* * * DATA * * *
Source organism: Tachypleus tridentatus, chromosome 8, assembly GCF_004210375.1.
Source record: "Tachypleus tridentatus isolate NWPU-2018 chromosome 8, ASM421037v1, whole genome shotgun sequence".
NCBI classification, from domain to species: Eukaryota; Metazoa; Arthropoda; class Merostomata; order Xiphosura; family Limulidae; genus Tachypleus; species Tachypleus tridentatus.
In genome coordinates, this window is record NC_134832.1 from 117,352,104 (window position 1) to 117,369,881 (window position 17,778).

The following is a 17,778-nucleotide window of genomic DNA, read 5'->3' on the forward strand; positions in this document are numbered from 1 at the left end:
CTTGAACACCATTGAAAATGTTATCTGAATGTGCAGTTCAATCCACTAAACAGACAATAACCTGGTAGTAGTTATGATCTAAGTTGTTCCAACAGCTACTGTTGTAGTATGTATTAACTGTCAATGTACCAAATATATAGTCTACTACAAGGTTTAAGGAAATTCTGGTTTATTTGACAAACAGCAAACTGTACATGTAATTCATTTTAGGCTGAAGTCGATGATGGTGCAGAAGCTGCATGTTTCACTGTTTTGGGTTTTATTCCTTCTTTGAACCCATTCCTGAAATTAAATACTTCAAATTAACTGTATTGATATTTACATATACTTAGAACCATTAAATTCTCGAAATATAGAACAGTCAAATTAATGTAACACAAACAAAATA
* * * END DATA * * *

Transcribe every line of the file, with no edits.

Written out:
Source organism: Tachypleus tridentatus, chromosome 8, assembly GCF_004210375.1.
Source record: "Tachypleus tridentatus isolate NWPU-2018 chromosome 8, ASM421037v1, whole genome shotgun sequence".
NCBI classification, from domain to species: Eukaryota; Metazoa; Arthropoda; class Merostomata; order Xiphosura; family Limulidae; genus Tachypleus; species Tachypleus tridentatus.
In genome coordinates, this window is record NC_134832.1 from 117,352,104 (window position 1) to 117,369,881 (window position 17,778).

The following is a 17,778-nucleotide window of genomic DNA, read 5'->3' on the forward strand; positions in this document are numbered from 1 at the left end:
CTTGAACACCATTGAAAATGTTATCTGAATGTGCAGTTCAATCCACTAAACAGACAATAACCTGGTAGTAGTTATGATCTAAGTTGTTCCAACAGCTACTGTTGTAGTATGTATTAACTGTCAATGTACCAAATATATAGTCTACTACAAGGTTTAAGGAAATTCTGGTTTATTTGACAAACAGCAAACTGTACATGTAATTCATTTTAGGCTGAAGTCGATGATGGTGCAGAAGCTGCATGTTTCACTGTTTTGGGTTTTATTCCTTCTTTGAACCCATTCCTGAAATTAAATACTTCAAATTAACTGTATTGATATTTACATATACTTAGAACCATTAAATTCTCGAAATATAGAACAGTCAAATTAATGTAACACAAACAAAATA